Another John Trollop, son and heir of the last named, married Catherine Sayer of Worsall on the 21st July, 1473, the bride’s father bearing the cost of the wedding and paying one hundred marks to the ’groom’s father in return for settlement of land on the son.


Andrew Trollop mentioned in the will above was a warrior of some note in the reigns of Henry VI and Edward IV.  He fought in France serving under the Duke of York and he followed the White Rose of York during the first years of the Wars of the Roses.  Later, however, his allegiance changed and he became a jealous partisan of Lancaster.  The Lancastrians were badly beaten at the battle of Towton in 1461, and among the dead was Andrew Trollop, who was one of their chief commanders.


Much of the information gleaned about the Trollop family comes from wills.  The son of John Trollop and Catherine Sayer in a will dated 1522, instructs that the Thornley Pot” and the “Great Harry Pot” were to be family heirlooms.  His grandson Thomas instructs in his will that he should be buried in his own Porch in Kelloe Church.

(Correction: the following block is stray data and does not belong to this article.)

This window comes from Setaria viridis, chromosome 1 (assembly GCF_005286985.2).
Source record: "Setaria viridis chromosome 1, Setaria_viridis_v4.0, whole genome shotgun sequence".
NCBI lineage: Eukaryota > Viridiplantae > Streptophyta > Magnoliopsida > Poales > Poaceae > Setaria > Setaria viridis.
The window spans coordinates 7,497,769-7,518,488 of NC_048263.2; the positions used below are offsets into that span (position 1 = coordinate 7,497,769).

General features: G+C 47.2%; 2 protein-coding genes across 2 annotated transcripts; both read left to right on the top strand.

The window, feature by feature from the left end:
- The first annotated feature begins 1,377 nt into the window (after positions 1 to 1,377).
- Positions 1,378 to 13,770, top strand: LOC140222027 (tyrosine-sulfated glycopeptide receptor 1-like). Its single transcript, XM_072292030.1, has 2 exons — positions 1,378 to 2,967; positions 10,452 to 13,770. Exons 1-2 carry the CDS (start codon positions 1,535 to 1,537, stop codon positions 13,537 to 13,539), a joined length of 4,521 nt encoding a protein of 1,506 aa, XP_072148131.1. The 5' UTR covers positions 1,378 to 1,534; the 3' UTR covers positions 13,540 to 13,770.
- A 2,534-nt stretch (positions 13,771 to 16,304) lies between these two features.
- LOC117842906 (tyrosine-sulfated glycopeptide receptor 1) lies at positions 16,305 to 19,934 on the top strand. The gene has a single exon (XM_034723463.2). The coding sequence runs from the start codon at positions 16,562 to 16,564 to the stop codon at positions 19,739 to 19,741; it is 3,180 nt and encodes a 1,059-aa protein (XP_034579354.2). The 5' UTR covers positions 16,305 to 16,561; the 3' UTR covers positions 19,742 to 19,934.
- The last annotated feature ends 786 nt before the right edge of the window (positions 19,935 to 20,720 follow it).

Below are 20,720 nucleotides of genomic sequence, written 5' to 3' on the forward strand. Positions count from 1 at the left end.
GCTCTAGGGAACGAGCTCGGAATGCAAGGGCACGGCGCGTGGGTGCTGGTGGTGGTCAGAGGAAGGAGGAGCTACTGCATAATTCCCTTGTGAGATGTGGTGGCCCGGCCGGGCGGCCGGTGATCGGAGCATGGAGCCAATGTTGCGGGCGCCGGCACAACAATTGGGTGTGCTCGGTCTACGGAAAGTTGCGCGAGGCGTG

The next in line was another John Trollop, who, when he died left legacies of small amounts to a numerous progeny of young children.  Being only minor gentry the Trollops possessed only a few personal and hereditary trinkets.  Legacies of this type were common, for all the members of the family were dependent upon the person at its head, unless they became soldiers of fortune or entered the Church, there was no other way in which the lesser members could survive.


Unrest in the North during the early years of the sixteenth century, aggravated by the act of 1536, caused the closing of smaller monasteries and convents finally led to the Pilgrimage of Grace.  The revolt was not successful and as a result the Council set up in Yorkshire by Richard III that had continued in one form or another was organized in 1537 as a permanent part of the government of the North called the Council of the North.